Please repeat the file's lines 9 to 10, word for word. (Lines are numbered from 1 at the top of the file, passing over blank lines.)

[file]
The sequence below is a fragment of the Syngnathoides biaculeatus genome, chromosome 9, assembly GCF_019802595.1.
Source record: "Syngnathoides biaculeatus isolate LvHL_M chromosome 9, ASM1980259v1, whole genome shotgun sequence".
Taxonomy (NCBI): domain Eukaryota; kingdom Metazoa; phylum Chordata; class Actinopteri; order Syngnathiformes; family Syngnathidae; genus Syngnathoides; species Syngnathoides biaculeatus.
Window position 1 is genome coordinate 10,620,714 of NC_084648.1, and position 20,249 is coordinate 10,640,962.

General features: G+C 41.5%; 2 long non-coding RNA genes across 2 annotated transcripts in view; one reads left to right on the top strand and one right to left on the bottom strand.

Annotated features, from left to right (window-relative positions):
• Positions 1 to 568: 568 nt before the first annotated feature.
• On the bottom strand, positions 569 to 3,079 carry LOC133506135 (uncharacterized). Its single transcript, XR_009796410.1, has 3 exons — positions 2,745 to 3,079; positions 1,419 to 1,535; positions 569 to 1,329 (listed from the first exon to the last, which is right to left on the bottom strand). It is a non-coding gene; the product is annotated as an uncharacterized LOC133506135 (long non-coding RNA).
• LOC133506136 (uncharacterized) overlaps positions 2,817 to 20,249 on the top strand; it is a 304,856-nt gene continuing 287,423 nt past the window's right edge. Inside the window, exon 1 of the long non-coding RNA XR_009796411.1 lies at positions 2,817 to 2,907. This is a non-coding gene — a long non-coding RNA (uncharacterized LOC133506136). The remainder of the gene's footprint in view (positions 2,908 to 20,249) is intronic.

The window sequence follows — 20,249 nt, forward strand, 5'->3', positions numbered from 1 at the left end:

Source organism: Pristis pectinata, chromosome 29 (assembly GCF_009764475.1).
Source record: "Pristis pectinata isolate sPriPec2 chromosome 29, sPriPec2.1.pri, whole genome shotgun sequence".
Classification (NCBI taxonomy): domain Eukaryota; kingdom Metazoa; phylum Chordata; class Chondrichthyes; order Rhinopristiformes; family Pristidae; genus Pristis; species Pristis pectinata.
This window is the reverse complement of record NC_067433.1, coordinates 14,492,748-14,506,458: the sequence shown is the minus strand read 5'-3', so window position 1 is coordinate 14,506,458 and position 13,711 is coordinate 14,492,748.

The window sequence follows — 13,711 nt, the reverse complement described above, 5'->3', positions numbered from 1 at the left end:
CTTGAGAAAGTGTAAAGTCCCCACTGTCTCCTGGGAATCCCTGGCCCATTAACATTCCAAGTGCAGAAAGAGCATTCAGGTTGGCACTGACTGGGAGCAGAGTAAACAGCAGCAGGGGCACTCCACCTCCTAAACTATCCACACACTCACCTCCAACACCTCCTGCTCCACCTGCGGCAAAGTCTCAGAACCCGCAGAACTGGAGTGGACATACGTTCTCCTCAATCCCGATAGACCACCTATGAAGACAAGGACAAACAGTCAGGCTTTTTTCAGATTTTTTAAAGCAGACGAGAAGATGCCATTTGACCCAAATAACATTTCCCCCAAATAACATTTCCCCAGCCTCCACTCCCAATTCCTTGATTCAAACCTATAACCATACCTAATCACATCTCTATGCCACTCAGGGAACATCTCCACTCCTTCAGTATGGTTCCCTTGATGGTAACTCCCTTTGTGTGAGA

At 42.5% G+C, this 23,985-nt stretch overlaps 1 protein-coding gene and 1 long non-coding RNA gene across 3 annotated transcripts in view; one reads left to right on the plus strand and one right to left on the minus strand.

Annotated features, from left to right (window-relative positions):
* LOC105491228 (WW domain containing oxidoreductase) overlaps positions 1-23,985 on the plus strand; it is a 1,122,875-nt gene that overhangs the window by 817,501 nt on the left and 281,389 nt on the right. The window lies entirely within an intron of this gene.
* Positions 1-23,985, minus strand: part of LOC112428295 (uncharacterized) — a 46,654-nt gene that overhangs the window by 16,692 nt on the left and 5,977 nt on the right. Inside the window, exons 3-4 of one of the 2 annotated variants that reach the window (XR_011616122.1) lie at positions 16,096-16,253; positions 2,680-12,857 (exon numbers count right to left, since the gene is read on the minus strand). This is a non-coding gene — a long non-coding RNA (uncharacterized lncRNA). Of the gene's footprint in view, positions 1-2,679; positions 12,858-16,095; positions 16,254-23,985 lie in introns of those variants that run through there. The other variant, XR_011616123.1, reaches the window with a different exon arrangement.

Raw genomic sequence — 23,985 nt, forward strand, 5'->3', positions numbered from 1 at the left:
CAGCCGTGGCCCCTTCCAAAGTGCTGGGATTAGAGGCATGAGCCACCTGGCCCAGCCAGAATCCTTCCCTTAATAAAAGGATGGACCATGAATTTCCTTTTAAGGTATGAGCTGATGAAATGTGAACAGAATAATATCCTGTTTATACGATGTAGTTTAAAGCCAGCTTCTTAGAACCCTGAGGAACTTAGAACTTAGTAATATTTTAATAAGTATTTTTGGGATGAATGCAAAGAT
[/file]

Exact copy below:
• LOC133506136 (uncharacterized) overlaps positions 2,817 to 20,249 on the top strand; it is a 304,856-nt gene continuing 287,423 nt past the window's right edge. Inside the window, exon 1 of the long non-coding RNA XR_009796411.1 lies at positions 2,817 to 2,907. This is a non-coding gene — a long non-coding RNA (uncharacterized LOC133506136). The remainder of the gene's footprint in view (positions 2,908 to 20,249) is intronic.

The window sequence follows — 20,249 nt, forward strand, 5'->3', positions numbered from 1 at the left end: